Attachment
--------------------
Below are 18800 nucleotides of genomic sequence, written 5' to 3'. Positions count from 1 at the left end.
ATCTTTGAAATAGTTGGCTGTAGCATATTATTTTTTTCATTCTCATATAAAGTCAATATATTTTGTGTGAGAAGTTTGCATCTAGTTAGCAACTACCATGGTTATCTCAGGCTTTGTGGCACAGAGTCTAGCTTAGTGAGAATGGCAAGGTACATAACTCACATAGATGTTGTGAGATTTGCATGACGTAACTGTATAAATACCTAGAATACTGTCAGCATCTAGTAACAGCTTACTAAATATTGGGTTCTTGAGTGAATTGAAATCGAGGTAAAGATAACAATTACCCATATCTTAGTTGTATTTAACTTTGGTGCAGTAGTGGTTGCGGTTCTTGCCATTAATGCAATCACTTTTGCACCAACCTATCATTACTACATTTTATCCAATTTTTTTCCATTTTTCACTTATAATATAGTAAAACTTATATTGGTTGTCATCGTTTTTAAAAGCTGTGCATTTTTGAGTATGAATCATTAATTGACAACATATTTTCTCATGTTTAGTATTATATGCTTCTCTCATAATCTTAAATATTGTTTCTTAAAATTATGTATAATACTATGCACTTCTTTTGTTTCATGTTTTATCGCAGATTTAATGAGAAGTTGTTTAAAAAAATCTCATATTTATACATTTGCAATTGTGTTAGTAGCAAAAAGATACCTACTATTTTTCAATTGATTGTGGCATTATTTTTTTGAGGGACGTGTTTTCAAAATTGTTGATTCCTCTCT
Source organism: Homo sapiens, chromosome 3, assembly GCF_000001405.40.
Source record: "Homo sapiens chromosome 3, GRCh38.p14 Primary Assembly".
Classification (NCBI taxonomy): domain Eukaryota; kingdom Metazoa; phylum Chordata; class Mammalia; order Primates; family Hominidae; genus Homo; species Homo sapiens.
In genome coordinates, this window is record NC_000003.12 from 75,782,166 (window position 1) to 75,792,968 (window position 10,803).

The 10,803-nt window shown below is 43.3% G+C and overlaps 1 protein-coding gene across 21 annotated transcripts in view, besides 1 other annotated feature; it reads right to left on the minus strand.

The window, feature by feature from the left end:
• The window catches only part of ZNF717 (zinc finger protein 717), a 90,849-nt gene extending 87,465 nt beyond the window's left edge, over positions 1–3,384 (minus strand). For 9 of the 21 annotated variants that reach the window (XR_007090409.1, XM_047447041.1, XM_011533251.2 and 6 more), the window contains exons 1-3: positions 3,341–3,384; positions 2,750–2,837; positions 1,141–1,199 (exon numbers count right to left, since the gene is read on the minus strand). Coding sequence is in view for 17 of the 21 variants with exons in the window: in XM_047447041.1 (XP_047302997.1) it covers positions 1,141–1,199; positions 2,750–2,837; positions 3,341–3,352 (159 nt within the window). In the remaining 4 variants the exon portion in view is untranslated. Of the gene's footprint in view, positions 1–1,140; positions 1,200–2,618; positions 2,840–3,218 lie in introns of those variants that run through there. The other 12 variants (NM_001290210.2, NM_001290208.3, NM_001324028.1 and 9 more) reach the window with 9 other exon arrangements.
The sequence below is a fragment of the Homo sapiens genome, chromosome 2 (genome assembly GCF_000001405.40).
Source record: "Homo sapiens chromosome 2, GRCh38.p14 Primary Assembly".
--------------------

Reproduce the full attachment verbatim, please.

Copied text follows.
Below are 18800 nucleotides of genomic sequence, written 5' to 3'. Positions count from 1 at the left end.
ATCTTTGAAATAGTTGGCTGTAGCATATTATTTTTTTCATTCTCATATAAAGTCAATATATTTTGTGTGAGAAGTTTGCATCTAGTTAGCAACTACCATGGTTATCTCAGGCTTTGTGGCACAGAGTCTAGCTTAGTGAGAATGGCAAGGTACATAACTCACATAGATGTTGTGAGATTTGCATGACGTAACTGTATAAATACCTAGAATACTGTCAGCATCTAGTAACAGCTTACTAAATATTGGGTTCTTGAGTGAATTGAAATCGAGGTAAAGATAACAATTACCCATATCTTAGTTGTATTTAACTTTGGTGCAGTAGTGGTTGCGGTTCTTGCCATTAATGCAATCACTTTTGCACCAACCTATCATTACTACATTTTATCCAATTTTTTTCCATTTTTCACTTATAATATAGTAAAACTTATATTGGTTGTCATCGTTTTTAAAAGCTGTGCATTTTTGAGTATGAATCATTAATTGACAACATATTTTCTCATGTTTAGTATTATATGCTTCTCTCATAATCTTAAATATTGTTTCTTAAAATTATGTATAATACTATGCACTTCTTTTGTTTCATGTTTTATCGCAGATTTAATGAGAAGTTGTTTAAAAAAATCTCATATTTATACATTTGCAATTGTGTTAGTAGCAAAAAGATACCTACTATTTTTCAATTGATTGTGGCATTATTTTTTTGAGGGACGTGTTTTCAAAATTGTTGATTCCTCTCT
Source organism: Homo sapiens, chromosome 3, assembly GCF_000001405.40.
Source record: "Homo sapiens chromosome 3, GRCh38.p14 Primary Assembly".
Classification (NCBI taxonomy): domain Eukaryota; kingdom Metazoa; phylum Chordata; class Mammalia; order Primates; family Hominidae; genus Homo; species Homo sapiens.
In genome coordinates, this window is record NC_000003.12 from 75,782,166 (window position 1) to 75,792,968 (window position 10,803).

The 10,803-nt window shown below is 43.3% G+C and overlaps 1 protein-coding gene across 21 annotated transcripts in view, besides 1 other annotated feature; it reads right to left on the minus strand.

The window, feature by feature from the left end:
• The window catches only part of ZNF717 (zinc finger protein 717), a 90,849-nt gene extending 87,465 nt beyond the window's left edge, over positions 1–3,384 (minus strand). For 9 of the 21 annotated variants that reach the window (XR_007090409.1, XM_047447041.1, XM_011533251.2 and 6 more), the window contains exons 1-3: positions 3,341–3,384; positions 2,750–2,837; positions 1,141–1,199 (exon numbers count right to left, since the gene is read on the minus strand). Coding sequence is in view for 17 of the 21 variants with exons in the window: in XM_047447041.1 (XP_047302997.1) it covers positions 1,141–1,199; positions 2,750–2,837; positions 3,341–3,352 (159 nt within the window). In the remaining 4 variants the exon portion in view is untranslated. Of the gene's footprint in view, positions 1–1,140; positions 1,200–2,618; positions 2,840–3,218 lie in introns of those variants that run through there. The other 12 variants (NM_001290210.2, NM_001290208.3, NM_001324028.1 and 9 more) reach the window with 9 other exon arrangements.
The sequence below is a fragment of the Homo sapiens genome, chromosome 2 (genome assembly GCF_000001405.40).
Source record: "Homo sapiens chromosome 2, GRCh38.p14 Primary Assembly".